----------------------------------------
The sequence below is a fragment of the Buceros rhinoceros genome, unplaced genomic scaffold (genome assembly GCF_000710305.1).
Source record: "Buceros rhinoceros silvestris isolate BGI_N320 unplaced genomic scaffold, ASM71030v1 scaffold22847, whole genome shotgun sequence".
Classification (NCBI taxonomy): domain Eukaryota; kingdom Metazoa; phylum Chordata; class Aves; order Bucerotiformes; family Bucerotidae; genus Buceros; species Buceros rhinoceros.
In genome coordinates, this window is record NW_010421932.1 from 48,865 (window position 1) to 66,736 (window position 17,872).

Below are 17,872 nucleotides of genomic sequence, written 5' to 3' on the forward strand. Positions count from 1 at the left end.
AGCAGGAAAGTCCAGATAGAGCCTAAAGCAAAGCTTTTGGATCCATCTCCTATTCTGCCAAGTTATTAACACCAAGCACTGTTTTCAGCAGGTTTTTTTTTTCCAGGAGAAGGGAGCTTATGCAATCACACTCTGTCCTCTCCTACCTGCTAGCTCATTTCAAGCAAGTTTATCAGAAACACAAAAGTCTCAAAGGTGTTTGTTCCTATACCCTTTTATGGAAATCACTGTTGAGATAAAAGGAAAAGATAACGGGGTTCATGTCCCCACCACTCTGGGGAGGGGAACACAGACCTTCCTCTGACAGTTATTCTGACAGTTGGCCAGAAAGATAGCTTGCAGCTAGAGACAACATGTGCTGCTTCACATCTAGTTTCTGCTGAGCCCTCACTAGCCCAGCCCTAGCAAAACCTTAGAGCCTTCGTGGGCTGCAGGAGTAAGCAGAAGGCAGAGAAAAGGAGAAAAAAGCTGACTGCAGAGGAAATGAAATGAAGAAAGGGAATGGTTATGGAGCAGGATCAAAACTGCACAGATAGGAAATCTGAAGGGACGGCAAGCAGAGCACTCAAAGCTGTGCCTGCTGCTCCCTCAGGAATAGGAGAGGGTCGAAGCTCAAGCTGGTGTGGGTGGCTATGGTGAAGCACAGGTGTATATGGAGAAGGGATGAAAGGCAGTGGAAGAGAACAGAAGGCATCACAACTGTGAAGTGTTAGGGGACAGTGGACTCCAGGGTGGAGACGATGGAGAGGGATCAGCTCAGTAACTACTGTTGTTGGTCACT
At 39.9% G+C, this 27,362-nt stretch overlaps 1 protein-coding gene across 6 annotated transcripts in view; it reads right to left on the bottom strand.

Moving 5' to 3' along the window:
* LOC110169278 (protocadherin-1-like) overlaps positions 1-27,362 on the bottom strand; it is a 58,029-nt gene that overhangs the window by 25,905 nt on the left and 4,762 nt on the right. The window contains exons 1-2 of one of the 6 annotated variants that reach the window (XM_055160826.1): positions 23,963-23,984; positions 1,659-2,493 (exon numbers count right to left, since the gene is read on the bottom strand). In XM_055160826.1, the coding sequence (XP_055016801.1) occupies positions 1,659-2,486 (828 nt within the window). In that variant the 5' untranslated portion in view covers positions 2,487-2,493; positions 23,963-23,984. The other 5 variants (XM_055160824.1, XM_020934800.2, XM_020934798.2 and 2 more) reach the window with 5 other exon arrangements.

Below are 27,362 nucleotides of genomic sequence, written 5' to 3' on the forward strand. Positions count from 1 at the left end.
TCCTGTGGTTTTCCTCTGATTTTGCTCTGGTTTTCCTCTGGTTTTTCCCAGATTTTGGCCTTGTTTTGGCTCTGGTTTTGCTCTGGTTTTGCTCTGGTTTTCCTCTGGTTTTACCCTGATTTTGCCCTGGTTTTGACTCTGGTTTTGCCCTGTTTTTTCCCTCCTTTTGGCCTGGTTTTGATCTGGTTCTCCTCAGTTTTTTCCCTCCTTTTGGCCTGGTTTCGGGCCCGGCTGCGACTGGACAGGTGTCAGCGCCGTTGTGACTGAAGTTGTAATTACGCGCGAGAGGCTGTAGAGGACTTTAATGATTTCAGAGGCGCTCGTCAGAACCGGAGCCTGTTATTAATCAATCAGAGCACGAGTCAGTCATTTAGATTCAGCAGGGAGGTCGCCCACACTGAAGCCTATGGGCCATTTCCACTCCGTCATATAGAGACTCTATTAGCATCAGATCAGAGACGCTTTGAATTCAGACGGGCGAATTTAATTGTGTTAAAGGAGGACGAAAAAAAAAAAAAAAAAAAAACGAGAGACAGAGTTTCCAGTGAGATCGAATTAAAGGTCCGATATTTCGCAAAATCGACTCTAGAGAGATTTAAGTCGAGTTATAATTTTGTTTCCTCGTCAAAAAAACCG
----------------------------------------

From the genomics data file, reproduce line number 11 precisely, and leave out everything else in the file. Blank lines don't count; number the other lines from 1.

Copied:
TCCTGTGGTTTTCCTCTGATTTTGCTCTGGTTTTCCTCTGGTTTTTCCCAGATTTTGGCCTTGTTTTGGCTCTGGTTTTGCTCTGGTTTTGCTCTGGTTTTCCTCTGGTTTTACCCTGATTTTGCCCTGGTTTTGACTCTGGTTTTGCCCTGTTTTTTCCCTCCTTTTGGCCTGGTTTTGATCTGGTTCTCCTCAGTTTTTTCCCTCCTTTTGGCCTGGTTTCGGGCCCGGCTGCGACTGGACAGGTGTCAGCGCCGTTGTGACTGAAGTTGTAATTACGCGCGAGAGGCTGTAGAGGACTTTAATGATTTCAGAGGCGCTCGTCAGAACCGGAGCCTGTTATTAATCAATCAGAGCACGAGTCAGTCATTTAGATTCAGCAGGGAGGTCGCCCACACTGAAGCCTATGGGCCATTTCCACTCCGTCATATAGAGACTCTATTAGCATCAGATCAGAGACGCTTTGAATTCAGACGGGCGAATTTAATTGTGTTAAAGGAGGACGAAAAAAAAAAAAAAAAAAAAACGAGAGACAGAGTTTCCAGTGAGATCGAATTAAAGGTCCGATATTTCGCAAAATCGACTCTAGAGAGATTTAAGTCGAGTTATAATTTTGTTTCCTCGTCAAAAAAACCG